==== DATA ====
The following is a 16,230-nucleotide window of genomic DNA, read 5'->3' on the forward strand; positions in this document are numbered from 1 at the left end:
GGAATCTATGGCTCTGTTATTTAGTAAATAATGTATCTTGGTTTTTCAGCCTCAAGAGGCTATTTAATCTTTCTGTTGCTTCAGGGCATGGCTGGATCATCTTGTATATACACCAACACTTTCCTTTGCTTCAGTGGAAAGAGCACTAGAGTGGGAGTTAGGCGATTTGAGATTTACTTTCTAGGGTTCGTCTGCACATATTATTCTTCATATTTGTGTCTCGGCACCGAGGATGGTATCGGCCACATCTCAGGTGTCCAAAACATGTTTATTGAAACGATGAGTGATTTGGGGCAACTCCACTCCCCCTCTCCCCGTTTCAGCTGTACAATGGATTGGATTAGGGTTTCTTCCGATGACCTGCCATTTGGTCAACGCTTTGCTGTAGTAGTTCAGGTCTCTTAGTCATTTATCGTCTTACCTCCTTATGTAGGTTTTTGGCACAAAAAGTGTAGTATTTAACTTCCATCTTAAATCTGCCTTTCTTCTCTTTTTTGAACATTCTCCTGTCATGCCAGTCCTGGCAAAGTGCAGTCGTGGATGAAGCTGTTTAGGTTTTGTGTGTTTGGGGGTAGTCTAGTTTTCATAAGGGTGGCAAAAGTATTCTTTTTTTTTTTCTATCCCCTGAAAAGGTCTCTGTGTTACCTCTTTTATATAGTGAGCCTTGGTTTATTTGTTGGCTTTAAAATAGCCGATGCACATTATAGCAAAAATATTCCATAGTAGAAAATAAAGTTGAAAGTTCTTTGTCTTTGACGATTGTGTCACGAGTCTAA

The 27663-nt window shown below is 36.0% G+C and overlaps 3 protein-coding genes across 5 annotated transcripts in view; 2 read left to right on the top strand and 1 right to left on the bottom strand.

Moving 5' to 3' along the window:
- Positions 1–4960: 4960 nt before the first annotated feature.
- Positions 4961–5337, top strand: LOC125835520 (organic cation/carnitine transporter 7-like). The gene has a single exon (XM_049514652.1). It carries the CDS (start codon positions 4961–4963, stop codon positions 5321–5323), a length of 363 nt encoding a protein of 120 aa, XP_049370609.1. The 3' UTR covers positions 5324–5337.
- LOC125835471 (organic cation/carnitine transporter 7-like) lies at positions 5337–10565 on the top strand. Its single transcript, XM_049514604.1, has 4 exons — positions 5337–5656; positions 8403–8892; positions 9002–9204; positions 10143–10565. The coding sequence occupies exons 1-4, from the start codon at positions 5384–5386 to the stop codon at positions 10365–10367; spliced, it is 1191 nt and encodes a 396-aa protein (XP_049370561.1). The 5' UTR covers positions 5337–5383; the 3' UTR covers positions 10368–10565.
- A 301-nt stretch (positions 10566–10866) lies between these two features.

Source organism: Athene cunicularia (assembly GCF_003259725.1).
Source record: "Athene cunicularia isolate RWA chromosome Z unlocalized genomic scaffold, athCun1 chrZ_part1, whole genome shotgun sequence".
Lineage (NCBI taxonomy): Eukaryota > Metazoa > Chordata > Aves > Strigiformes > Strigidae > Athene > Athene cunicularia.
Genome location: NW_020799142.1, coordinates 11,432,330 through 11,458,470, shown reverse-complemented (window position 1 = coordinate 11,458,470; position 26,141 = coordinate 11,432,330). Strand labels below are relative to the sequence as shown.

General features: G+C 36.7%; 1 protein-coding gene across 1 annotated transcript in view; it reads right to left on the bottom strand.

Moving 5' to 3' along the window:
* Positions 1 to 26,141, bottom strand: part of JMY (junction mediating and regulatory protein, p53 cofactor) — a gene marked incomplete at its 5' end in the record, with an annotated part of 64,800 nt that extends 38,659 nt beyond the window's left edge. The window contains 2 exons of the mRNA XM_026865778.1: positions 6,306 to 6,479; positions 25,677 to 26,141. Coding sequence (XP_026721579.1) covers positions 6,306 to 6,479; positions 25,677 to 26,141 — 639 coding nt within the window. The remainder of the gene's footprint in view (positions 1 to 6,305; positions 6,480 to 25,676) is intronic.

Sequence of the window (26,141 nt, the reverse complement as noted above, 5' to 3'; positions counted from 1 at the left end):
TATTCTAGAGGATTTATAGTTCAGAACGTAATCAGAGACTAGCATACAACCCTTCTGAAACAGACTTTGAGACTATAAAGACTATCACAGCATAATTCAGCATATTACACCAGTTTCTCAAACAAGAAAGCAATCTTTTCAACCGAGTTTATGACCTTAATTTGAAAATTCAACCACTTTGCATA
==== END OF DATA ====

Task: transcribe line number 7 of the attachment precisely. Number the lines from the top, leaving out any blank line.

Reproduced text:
- LOC125835471 (organic cation/carnitine transporter 7-like) lies at positions 5337–10565 on the top strand. Its single transcript, XM_049514604.1, has 4 exons — positions 5337–5656; positions 8403–8892; positions 9002–9204; positions 10143–10565. The coding sequence occupies exons 1-4, from the start codon at positions 5384–5386 to the stop codon at positions 10365–10367; spliced, it is 1191 nt and encodes a 396-aa protein (XP_049370561.1). The 5' UTR covers positions 5337–5383; the 3' UTR covers positions 10368–10565.